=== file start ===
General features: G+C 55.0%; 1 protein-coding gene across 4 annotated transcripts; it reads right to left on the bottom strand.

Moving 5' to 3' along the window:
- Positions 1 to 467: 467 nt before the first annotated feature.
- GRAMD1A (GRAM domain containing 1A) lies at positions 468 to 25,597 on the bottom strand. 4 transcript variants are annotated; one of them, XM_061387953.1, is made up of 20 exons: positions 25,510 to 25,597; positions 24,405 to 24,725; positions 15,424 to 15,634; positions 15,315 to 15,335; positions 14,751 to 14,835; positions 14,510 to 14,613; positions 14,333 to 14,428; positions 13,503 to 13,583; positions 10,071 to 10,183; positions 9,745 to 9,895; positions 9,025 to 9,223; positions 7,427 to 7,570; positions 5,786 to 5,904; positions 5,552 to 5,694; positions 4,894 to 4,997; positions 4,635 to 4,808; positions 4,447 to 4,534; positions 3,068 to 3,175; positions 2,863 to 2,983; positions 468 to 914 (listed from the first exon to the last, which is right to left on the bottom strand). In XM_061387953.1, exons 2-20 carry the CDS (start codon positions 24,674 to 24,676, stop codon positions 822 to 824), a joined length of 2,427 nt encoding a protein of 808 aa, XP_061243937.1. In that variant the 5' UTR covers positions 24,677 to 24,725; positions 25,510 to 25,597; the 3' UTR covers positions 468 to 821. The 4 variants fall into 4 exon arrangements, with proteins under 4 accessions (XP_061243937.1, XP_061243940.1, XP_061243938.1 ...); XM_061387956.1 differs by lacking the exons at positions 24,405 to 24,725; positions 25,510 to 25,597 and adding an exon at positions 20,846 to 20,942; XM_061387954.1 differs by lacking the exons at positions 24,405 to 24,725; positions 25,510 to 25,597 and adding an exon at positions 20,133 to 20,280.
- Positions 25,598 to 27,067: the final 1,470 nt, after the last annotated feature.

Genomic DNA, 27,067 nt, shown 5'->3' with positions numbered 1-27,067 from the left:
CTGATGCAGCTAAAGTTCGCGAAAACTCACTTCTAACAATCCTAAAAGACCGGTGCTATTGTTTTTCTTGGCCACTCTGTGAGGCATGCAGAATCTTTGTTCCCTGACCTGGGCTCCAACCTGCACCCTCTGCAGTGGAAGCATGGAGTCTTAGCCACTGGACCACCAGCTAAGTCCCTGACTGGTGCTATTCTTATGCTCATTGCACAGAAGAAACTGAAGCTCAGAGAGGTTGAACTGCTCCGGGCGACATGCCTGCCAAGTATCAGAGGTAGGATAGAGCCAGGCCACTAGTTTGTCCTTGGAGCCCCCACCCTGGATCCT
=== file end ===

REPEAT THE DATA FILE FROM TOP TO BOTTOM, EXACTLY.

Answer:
General features: G+C 55.0%; 1 protein-coding gene across 4 annotated transcripts; it reads right to left on the bottom strand.

Moving 5' to 3' along the window:
- Positions 1 to 467: 467 nt before the first annotated feature.
- GRAMD1A (GRAM domain containing 1A) lies at positions 468 to 25,597 on the bottom strand. 4 transcript variants are annotated; one of them, XM_061387953.1, is made up of 20 exons: positions 25,510 to 25,597; positions 24,405 to 24,725; positions 15,424 to 15,634; positions 15,315 to 15,335; positions 14,751 to 14,835; positions 14,510 to 14,613; positions 14,333 to 14,428; positions 13,503 to 13,583; positions 10,071 to 10,183; positions 9,745 to 9,895; positions 9,025 to 9,223; positions 7,427 to 7,570; positions 5,786 to 5,904; positions 5,552 to 5,694; positions 4,894 to 4,997; positions 4,635 to 4,808; positions 4,447 to 4,534; positions 3,068 to 3,175; positions 2,863 to 2,983; positions 468 to 914 (listed from the first exon to the last, which is right to left on the bottom strand). In XM_061387953.1, exons 2-20 carry the CDS (start codon positions 24,674 to 24,676, stop codon positions 822 to 824), a joined length of 2,427 nt encoding a protein of 808 aa, XP_061243937.1. In that variant the 5' UTR covers positions 24,677 to 24,725; positions 25,510 to 25,597; the 3' UTR covers positions 468 to 821. The 4 variants fall into 4 exon arrangements, with proteins under 4 accessions (XP_061243937.1, XP_061243940.1, XP_061243938.1 ...); XM_061387956.1 differs by lacking the exons at positions 24,405 to 24,725; positions 25,510 to 25,597 and adding an exon at positions 20,846 to 20,942; XM_061387954.1 differs by lacking the exons at positions 24,405 to 24,725; positions 25,510 to 25,597 and adding an exon at positions 20,133 to 20,280.
- Positions 25,598 to 27,067: the final 1,470 nt, after the last annotated feature.

Genomic DNA, 27,067 nt, shown 5'->3' with positions numbered 1-27,067 from the left:
CTGATGCAGCTAAAGTTCGCGAAAACTCACTTCTAACAATCCTAAAAGACCGGTGCTATTGTTTTTCTTGGCCACTCTGTGAGGCATGCAGAATCTTTGTTCCCTGACCTGGGCTCCAACCTGCACCCTCTGCAGTGGAAGCATGGAGTCTTAGCCACTGGACCACCAGCTAAGTCCCTGACTGGTGCTATTCTTATGCTCATTGCACAGAAGAAACTGAAGCTCAGAGAGGTTGAACTGCTCCGGGCGACATGCCTGCCAAGTATCAGAGGTAGGATAGAGCCAGGCCACTAGTTTGTCCTTGGAGCCCCCACCCTGGATCCT